Over the next two months, in the lead up to the Congressional midterm elections, households will be bombarded with campaign publicity including mailers, which will aim to convince them to vote for one candidate over another. But are such mailers an effective campaign tactic? In new research that uses data from the 2012 elections, David Doherty and E. Scott Adler find that if sent out in the months prior to election, both positive and negative campaign mailers can be effective in increasing candidate recognition, and voter turnout. They also find that mailers sent closer to the election have little effect on voters’ attention and intention, likely because interested voters will have already found out about candidates by this point.
Political campaigns spent about 15 percent of their budgets on direct mail in 2012, yet we know surprisingly little about the effectiveness of this campaign tactic. Does sending a mailer to a potential voter affect how they feel about the candidates and whether they are inclined to turn out on Election Day? Additionally, does the flood of mail, television, and other messaging people are bombarded with during a presidential campaign cycle end up washing out the effects of any single piece of mail? In new research, we find that campaign mailers sent out several months prior to an election are noticed by voters, and increase their recognition of the candidates, but that this effect dissipates for mailers sent closer to the election.
The 2012 campaign cycle afforded a prime opportunity to answer such questions. Partnering with Republican political strategists working we conducted two randomized field experiments to assess the effects of their direct mail efforts in three closely contested state senate races in Colorado. The first was fielded in mid-August—after the primary elections had concluded, but before the general election campaigns were in full swing. The second was fielded in mid-October, when campaigning in this presidential battleground state had reached a fevered pitch. In each case we focused on examining the effects of mailers on a group that is of particular interest to political strategists— independents who were also likely voters.
We randomly assigned some targeted voters to receive a positive mailer that touted appealing aspects of the candidate’s background and their commitment to creating jobs in Colorado. Others were assigned to receive a negative mailer, attacking their opponent as eager to raise taxes and waste public funds. A third group was not sent any mailer. Because these mailer “treatments” were randomly assigned, we were able to identify how these mailers affected recipients by comparing the attitudes of those who received a mailer and attitudes among those in the no-mailer “control” group. Any differences between individuals across these groups can be confidently attributed to the effect of having been sent a mailer.
For each experiment we measured targeted voters’ attitudes by fielding a survey that asked respondents whether they had a favorable or unfavorable opinion of (or never heard of) each of the candidates. We also asked them whether they intended to vote in the 2012 general election and whether they recalled receiving any political mail in the previous week.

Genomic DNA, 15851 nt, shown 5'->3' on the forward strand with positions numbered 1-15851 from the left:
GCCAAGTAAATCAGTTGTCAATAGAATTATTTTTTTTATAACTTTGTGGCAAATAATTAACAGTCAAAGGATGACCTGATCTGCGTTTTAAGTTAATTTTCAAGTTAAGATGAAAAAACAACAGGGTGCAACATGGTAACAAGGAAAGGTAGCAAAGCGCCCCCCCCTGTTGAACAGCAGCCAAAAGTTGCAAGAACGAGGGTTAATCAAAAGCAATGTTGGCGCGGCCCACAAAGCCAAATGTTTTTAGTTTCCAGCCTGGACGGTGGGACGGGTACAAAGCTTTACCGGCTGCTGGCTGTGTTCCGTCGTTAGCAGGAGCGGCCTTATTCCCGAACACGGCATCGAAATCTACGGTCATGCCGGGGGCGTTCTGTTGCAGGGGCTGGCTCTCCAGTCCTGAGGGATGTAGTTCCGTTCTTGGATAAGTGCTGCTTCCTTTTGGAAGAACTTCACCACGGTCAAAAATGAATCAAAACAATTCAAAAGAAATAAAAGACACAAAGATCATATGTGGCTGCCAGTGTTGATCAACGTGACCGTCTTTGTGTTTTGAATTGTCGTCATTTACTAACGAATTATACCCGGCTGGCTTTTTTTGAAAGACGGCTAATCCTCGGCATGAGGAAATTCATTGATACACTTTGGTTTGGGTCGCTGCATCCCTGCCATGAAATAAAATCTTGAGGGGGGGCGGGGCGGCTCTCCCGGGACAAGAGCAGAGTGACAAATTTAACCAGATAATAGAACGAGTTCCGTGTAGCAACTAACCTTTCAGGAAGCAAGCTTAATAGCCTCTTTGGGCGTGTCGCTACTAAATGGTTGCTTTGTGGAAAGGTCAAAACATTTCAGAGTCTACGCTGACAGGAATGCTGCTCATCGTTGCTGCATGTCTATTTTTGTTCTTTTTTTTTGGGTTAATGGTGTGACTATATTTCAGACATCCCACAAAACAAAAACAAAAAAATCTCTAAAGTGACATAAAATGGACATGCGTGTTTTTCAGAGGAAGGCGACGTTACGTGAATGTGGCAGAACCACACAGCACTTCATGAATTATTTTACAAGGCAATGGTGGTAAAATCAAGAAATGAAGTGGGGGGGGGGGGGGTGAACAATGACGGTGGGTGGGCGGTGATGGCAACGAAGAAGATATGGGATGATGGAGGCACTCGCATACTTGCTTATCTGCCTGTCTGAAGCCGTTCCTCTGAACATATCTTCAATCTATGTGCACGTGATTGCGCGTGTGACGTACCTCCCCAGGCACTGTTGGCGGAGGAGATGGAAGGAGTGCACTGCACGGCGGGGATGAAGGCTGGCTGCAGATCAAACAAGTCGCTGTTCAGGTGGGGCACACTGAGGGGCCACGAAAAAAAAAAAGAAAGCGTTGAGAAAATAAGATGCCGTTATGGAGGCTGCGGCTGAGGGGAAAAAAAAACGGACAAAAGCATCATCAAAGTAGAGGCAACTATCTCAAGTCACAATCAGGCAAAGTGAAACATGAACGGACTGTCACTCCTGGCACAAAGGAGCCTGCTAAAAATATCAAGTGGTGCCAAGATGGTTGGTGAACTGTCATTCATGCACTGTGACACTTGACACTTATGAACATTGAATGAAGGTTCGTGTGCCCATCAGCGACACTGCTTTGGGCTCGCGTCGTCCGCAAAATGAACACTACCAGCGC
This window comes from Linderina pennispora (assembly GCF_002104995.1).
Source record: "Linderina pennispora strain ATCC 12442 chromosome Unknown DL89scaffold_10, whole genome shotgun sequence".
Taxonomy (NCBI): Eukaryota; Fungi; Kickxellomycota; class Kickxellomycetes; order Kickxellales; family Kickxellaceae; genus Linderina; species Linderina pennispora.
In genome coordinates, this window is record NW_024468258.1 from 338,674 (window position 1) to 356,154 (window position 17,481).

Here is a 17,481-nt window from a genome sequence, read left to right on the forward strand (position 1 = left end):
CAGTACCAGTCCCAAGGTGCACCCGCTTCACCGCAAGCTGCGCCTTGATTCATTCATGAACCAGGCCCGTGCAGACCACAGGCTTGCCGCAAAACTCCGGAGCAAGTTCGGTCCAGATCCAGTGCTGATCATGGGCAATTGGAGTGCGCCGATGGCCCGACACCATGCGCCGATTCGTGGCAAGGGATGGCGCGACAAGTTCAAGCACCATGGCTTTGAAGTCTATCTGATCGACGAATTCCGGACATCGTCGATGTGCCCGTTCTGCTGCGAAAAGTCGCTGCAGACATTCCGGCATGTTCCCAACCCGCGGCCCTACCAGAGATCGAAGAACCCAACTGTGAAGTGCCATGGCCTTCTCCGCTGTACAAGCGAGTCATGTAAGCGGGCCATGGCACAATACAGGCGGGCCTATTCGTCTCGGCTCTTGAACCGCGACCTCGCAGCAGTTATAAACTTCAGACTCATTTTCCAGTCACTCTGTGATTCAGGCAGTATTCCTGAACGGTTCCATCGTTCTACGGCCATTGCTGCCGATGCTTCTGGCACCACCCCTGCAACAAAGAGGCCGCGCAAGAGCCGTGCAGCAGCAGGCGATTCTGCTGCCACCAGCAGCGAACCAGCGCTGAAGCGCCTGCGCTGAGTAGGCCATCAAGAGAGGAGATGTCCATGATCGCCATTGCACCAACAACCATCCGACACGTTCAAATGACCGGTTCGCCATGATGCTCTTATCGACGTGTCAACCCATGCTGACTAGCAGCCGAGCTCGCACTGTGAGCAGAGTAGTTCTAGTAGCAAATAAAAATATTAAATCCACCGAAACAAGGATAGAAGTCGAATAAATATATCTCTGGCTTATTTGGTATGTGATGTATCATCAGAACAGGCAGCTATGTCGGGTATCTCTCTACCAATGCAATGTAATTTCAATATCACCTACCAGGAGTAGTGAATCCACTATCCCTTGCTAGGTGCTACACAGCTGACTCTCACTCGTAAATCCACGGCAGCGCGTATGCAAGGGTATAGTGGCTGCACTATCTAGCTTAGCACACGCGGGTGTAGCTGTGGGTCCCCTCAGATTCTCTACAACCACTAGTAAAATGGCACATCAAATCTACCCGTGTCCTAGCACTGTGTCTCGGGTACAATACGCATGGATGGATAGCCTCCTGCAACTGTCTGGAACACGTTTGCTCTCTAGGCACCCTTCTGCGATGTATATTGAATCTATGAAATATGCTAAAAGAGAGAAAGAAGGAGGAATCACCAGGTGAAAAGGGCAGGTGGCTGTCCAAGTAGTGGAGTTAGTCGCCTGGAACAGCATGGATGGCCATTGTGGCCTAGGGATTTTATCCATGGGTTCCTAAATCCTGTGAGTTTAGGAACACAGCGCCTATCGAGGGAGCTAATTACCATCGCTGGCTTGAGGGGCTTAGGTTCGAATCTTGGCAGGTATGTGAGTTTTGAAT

In the first experiment we found clear evidence that the mailers registered with voters. Among individuals in the control (no mailer) condition, approximately 39 percent reported having received political mail in the prior week. Among those who were sent either mailer this number was almost 60 percent. However, in the second experiment – during the last weeks of the campaign season – we found no discernable difference across groups with over 80 percent reported having received political mail in the previous week.
In lower profile state races name recognition appears to be an important factor in determining election outcomes. Put simply, people are more likely to vote for a candidate whose name they recognize. In Figure 1 we report how each of the mailers affected whether voters recognized the name of the candidates. The results from the first experiment are clear and statistically meaningful. The positive mailer increased recognition of the Republican candidate substantially (from about 17 percent recognizing the candidate to 26 percent). In contrast, the negative mailer that focused on attacking the incumbent Democratic candidate increased recognition of that candidate from 46 percent to 52 percent.
Figure 1 – Effects of Mailers on Candidate Name Recognition
In contrast, mailers did not significantly affect name recognition in the second experiment. Our designs do not provide a way to determine why this is, but we speculate that two dynamics are likely to explain this non-result. First, the fact that the mailer treatment did not increase the proportion of voters who reported having received mail in this second study may suggest that the mailers were less effective because they faced more competition for voters’ attention. A second explanation may be that by mid-October any voters who were inclined to educate themselves about the candidates in their state Senate race had done so.